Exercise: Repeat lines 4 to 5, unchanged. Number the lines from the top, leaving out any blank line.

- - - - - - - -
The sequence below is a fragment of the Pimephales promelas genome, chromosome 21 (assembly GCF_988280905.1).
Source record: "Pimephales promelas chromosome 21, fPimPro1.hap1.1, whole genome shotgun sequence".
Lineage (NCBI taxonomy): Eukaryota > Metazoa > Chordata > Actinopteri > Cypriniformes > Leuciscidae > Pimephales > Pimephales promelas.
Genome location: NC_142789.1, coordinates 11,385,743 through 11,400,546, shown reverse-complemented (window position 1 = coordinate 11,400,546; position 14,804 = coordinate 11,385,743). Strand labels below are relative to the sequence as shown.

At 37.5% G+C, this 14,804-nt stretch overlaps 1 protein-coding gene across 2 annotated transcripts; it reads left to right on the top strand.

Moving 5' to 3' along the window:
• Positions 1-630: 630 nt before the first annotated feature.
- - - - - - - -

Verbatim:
Genome location: NC_142789.1, coordinates 11,385,743 through 11,400,546, shown reverse-complemented (window position 1 = coordinate 11,400,546; position 14,804 = coordinate 11,385,743). Strand labels below are relative to the sequence as shown.

At 37.5% G+C, this 14,804-nt stretch overlaps 1 protein-coding gene across 2 annotated transcripts; it reads left to right on the top strand.